Cynthia extrapolates truthiness from Stephen Colbert, “Truthiness is what you want the facts to be as opposed to what the facts are.” Those reporting news want to build and keep a loyal following, so they take advantage of confirmation bias, which is a tendency for people to look for and believe information that confirms their prejudices.
Cynthia recommends three ways to improve your research skills in today’s hyper-mediated truth-challenged world:
- Have a skeptical mindset as you are researching and reading articles.
- Develop a strong source literacy skill. Learn which are more trustworthy. Gain industry expertise and learn to trust your intuition when something doesn’t look right.
- Put together a rich report at the conclusion of your research which provides as direct a response as possible to your client’s questions. Point out reporting errors and inconsistencies you discovered in your research, and new questions your research uncovered that were not answered.
You should be skeptical about the accuracy of the information you find through digital media and traditional media sources, since so much of it comes from press releases and is regurgitated more or less at face value by general news aggregators, industry aggregators and often enough by API, the source of many articles we read in newspapers these days. This information is used by bloggers, Tweeters and other digital media authors who may embellish on the press release, and sometimes do additional research to include facts that the original press release left out, or maybe not.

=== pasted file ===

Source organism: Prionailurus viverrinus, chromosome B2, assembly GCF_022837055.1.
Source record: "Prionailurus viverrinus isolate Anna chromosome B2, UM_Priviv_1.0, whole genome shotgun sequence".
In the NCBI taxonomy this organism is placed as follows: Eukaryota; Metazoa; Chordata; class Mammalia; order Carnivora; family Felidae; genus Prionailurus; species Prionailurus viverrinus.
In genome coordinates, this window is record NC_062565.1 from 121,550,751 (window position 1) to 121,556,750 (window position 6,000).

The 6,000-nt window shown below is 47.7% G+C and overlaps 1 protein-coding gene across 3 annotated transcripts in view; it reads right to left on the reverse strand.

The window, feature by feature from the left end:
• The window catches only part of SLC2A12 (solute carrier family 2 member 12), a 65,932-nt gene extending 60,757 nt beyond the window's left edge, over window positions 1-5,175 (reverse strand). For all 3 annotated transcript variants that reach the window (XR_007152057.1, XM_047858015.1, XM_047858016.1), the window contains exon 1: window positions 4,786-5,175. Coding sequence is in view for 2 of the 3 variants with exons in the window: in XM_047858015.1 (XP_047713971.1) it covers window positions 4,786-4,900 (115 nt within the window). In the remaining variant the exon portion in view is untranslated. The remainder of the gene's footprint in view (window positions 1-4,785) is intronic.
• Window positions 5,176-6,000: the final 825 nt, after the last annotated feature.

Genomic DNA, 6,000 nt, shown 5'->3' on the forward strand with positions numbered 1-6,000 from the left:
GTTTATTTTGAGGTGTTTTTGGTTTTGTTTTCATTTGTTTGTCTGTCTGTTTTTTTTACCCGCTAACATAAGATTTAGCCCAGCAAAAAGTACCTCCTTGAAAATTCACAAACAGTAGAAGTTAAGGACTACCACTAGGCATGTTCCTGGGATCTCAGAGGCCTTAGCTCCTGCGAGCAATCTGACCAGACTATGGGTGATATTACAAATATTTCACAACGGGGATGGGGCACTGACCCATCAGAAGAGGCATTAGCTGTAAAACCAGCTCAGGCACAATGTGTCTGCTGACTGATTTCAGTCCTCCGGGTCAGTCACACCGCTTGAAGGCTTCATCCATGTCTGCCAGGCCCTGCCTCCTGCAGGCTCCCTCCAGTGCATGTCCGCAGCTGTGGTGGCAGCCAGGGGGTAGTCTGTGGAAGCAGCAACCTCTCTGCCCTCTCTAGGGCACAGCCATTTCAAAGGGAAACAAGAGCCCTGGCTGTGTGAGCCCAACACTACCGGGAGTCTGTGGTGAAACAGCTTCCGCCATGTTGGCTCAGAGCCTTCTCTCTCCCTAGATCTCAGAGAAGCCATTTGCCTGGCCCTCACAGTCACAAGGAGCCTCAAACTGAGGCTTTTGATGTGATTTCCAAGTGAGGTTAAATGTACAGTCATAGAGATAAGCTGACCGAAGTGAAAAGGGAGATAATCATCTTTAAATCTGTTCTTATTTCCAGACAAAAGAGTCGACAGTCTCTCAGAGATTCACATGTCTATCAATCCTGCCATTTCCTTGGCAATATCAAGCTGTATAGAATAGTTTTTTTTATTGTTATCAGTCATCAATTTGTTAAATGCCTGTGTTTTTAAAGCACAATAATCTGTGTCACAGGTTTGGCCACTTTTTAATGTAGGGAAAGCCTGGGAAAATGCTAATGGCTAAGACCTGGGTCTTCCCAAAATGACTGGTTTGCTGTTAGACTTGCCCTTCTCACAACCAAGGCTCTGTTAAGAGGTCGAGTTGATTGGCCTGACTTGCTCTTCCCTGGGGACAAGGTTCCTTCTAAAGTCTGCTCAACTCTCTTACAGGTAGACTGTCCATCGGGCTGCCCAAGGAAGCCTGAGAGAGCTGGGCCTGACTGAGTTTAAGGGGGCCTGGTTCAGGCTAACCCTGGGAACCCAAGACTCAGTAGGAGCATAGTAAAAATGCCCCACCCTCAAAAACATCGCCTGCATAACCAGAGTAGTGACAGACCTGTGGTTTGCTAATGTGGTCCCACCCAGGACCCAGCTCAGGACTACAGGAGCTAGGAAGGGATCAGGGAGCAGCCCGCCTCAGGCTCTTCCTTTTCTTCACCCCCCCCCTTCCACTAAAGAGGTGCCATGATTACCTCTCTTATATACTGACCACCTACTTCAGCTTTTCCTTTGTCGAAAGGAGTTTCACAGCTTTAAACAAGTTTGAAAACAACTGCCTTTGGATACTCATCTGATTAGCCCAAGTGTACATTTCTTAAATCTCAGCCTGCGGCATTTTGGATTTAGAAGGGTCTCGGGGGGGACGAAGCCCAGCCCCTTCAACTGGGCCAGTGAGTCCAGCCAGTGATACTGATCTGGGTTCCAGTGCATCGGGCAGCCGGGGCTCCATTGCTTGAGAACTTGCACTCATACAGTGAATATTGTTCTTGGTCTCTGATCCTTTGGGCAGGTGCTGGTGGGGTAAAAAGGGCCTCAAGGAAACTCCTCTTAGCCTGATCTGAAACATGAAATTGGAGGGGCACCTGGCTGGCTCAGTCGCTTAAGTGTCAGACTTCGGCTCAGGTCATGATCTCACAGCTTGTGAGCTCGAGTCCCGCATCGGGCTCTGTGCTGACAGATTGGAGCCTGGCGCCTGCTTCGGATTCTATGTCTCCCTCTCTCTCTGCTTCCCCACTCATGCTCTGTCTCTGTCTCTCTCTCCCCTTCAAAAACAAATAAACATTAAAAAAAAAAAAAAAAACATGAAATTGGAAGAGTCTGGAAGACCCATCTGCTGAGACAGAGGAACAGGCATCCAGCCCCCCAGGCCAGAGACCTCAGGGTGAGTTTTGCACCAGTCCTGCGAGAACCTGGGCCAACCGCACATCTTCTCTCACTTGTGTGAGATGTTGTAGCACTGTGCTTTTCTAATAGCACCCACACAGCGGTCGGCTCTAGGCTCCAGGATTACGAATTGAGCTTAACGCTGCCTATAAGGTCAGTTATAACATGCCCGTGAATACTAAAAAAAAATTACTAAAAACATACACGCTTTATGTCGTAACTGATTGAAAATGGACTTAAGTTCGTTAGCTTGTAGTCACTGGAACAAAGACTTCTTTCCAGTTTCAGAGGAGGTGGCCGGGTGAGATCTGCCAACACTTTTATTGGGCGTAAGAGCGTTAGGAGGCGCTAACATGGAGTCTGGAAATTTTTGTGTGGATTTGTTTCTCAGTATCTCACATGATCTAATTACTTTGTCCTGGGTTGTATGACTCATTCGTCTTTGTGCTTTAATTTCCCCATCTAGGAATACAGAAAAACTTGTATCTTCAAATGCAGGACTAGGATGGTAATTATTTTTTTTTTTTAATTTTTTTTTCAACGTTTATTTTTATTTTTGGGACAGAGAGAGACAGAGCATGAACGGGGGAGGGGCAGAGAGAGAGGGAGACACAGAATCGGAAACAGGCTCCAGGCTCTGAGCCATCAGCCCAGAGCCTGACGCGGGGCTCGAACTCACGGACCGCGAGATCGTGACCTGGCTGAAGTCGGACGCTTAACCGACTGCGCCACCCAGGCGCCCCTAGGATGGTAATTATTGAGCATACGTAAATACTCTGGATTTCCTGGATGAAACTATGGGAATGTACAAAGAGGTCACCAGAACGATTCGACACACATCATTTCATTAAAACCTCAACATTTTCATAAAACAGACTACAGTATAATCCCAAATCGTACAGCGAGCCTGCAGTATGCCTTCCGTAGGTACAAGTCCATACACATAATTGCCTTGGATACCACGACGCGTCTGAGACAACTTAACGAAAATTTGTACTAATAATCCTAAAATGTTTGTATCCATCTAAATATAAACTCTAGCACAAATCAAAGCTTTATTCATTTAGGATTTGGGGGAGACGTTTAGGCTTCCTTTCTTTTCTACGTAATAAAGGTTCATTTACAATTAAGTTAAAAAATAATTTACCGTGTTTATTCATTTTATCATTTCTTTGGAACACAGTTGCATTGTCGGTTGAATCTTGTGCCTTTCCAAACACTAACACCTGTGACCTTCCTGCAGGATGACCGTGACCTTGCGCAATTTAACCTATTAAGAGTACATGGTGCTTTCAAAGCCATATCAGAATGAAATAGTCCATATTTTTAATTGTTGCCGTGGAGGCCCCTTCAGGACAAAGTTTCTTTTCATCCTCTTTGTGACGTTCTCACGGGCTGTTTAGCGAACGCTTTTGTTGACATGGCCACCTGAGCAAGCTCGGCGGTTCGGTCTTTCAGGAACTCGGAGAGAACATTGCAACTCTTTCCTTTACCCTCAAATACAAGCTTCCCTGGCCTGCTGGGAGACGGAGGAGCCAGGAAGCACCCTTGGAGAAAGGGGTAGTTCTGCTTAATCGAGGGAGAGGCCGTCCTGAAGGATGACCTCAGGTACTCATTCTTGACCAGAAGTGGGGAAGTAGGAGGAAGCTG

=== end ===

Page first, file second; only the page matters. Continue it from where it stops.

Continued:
According to Jim O’Shea, former Senior Editor of the Star Tribune and the Los Angeles Times, most reporting today is churnalism. The story is not being reported: it’s being repeated. Newspaper staffs have been drastically cut and many papers have ceased operations or have moved to digital formatting. In The Death and Life of American Journalism, Robert McChesney and John Nichols report that as of 2008, there were .90 PR people to 100,000 versus .25 journalists, a ratio of more than three-to-one, better equipped and financed.
Remember press releases are carefully crafted to further the interests of the originating organization, whether a company, government organization, trade association or other special interest group. News aggregators, industry aggregators, newspapers, bloggers and social media writers share one thing in common: they write for a targeted (think truthiness) readership and want to increase the number of eyeballs who look at their publication. So they include data that supports their agenda within an article, especially the headline, even if it might distort the facts. The right headline helps them get found on the Internet.
Here is a blatant example of how bias distorts facts. API and Life Goes Strong, (NBC Digital Networks and Procter & Gamble Productions network of websites targeting baby boomers and promoting P&G products), conducted a poll of older workers. They both reported from the same set of results, but notice that the headlines have a different spin.
- Poll Exposes Age Discrimination in Today’s Workforce (LifeGoesStrong.com)
- Working Boomers Say Age is a Plus at Office (API)
So who is telling the truth? A skeptical, informed person recognizes that news contains some bias, distortion and misinformation. You also know you can’t rely on a single news source, and if the same news is repeated by many sources, it’s good idea to find the original source, so you can check its veracity and the content that JDLR (just don’t look right).